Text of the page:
( string pattern, string string [, int limit] )
Tip: preg_split(), which uses a Perl-compatible regular expression syntax, is often a faster alternative to split(). If you don't require the power of regular expressions, it is faster to use explode(), which doesn't incur the
overhead of the regular expression engine.
Returns an array of strings, each of which is a substring of string formed by splitting it on boundaries formed by the case-sensitive regular expression pattern. If limit is set, the returned array will contain a maximum of limit elements with the last element containing the
whole rest of string. If an error occurs, split() returns FALSE.
To split off the first four fields from a line from /etc/passwd:
Example 1. split() example
$uid, $gid, $extra) =
If there are n occurrences of pattern, the returned array will contain n+1
items. For example, if there is no occurrence of pattern, an array with only one element will be returned. Of course, this is also true if string is empty.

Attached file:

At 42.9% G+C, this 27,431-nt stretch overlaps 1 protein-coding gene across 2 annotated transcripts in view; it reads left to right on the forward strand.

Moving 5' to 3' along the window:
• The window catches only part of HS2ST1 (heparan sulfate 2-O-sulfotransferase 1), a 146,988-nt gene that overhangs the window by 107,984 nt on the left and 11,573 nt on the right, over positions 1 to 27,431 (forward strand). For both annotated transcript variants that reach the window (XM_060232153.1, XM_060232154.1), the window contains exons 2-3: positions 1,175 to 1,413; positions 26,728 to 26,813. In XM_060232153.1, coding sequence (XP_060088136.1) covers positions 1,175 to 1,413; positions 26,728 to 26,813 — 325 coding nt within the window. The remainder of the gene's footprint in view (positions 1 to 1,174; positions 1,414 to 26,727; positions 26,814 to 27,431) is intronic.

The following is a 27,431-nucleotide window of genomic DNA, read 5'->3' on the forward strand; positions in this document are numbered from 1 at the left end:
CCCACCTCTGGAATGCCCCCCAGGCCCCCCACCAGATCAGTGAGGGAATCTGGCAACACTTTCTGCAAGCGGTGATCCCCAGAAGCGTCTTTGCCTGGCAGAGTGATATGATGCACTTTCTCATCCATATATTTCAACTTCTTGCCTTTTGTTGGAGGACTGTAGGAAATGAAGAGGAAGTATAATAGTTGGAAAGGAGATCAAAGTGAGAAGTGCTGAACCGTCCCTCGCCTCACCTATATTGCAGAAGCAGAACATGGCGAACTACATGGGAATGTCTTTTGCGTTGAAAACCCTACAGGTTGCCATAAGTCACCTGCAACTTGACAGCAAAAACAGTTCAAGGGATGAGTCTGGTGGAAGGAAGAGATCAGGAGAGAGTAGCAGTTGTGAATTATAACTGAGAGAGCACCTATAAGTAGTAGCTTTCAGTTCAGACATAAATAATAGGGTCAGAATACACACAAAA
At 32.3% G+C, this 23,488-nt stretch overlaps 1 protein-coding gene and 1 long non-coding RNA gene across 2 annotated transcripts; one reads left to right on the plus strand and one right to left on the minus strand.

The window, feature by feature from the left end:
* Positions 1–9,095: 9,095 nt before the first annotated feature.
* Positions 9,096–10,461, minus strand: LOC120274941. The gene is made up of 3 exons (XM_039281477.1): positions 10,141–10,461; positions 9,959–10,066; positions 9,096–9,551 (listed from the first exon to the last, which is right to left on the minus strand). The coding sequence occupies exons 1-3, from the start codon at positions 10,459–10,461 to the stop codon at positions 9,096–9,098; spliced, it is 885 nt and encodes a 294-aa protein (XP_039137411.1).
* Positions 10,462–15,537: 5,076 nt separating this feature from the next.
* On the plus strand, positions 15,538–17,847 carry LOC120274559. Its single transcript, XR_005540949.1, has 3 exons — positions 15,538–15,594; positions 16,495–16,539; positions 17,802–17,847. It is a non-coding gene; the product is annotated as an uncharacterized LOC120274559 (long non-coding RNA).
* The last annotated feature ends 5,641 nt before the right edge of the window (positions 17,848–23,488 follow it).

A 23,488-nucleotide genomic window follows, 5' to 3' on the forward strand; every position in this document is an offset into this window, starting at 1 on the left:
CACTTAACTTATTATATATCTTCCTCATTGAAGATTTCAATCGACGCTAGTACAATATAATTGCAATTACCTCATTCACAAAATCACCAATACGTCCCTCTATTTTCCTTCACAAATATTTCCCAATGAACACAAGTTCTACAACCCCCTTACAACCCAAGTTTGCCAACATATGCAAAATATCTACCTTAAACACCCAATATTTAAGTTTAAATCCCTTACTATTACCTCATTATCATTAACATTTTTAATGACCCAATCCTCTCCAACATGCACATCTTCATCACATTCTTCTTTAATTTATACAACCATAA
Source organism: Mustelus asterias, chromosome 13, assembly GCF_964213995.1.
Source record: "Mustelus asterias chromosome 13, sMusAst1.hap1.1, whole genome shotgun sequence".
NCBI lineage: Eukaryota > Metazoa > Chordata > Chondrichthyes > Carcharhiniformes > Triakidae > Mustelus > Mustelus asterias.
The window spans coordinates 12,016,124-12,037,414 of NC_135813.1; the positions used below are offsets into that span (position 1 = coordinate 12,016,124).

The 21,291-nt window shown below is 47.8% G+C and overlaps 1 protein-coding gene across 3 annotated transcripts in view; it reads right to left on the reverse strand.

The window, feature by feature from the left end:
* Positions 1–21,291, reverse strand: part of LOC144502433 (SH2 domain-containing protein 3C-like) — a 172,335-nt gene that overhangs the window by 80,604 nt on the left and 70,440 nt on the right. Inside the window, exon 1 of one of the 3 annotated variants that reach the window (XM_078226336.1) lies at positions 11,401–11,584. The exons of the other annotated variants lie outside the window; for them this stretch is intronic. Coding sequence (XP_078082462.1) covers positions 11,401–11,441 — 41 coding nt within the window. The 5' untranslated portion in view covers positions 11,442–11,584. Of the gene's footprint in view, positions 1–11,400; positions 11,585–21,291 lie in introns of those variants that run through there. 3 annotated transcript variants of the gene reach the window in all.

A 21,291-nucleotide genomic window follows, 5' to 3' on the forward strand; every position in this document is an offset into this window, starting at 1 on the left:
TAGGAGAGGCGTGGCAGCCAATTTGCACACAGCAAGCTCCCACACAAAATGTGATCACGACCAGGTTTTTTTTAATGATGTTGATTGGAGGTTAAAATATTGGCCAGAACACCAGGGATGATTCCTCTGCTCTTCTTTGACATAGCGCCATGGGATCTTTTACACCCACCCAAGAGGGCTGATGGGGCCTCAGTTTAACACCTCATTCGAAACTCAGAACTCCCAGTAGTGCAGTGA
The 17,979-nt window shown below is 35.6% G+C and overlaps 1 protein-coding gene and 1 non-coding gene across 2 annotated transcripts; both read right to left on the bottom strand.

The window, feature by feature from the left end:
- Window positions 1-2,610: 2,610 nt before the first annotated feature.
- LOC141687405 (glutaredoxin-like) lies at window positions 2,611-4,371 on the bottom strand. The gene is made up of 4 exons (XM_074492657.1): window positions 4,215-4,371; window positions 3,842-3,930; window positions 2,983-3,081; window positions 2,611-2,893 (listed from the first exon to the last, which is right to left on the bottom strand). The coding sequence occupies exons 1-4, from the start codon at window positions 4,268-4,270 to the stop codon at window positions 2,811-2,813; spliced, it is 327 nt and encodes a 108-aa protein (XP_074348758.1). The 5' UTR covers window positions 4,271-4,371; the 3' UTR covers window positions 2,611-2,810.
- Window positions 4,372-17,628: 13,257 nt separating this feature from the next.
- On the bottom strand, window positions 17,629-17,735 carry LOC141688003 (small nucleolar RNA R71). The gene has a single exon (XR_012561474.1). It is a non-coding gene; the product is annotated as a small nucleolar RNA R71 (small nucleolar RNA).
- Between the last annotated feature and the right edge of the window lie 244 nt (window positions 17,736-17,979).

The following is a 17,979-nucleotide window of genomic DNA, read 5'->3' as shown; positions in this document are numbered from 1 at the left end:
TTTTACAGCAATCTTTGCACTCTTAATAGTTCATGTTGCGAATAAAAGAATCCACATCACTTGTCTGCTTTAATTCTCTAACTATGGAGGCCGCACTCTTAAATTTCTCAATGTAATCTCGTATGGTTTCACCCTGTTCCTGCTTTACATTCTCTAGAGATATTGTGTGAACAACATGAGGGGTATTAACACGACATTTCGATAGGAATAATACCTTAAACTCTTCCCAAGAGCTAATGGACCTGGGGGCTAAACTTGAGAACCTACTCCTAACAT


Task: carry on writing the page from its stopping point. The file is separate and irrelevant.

To parse a date which may be delimited with slashes, dots, or hyphens:
Example 2. split() example
// Delimiters may be slash, dot, or hyphen
$date = "04/30/1973";
list($month, $day, $year) = split('[/.-]', $date);
echo "Month: $month; Day: $day; Year: $year<br />\n";
For users looking for a way to emulate Perl's @chars = split('', $str) behaviour, please see the examples for preg_split().
Please note that pattern is a regular expression. If you want to split on any of the characters which are considered special by regular expressions, you'll need to
escape them first. If you think split() (or any other regex function, for that matter) is doing something weird, please read the file regex.7,
included in the regex/ subdirectory of the PHP distribution. It's in manpage format, so you'll want to do something along the lines of man
/usr/local/src/regex/regex.7 in order to read it.
See also: preg_split(), spliti(), explode(), implode(), chunk_split(), and wordwrap().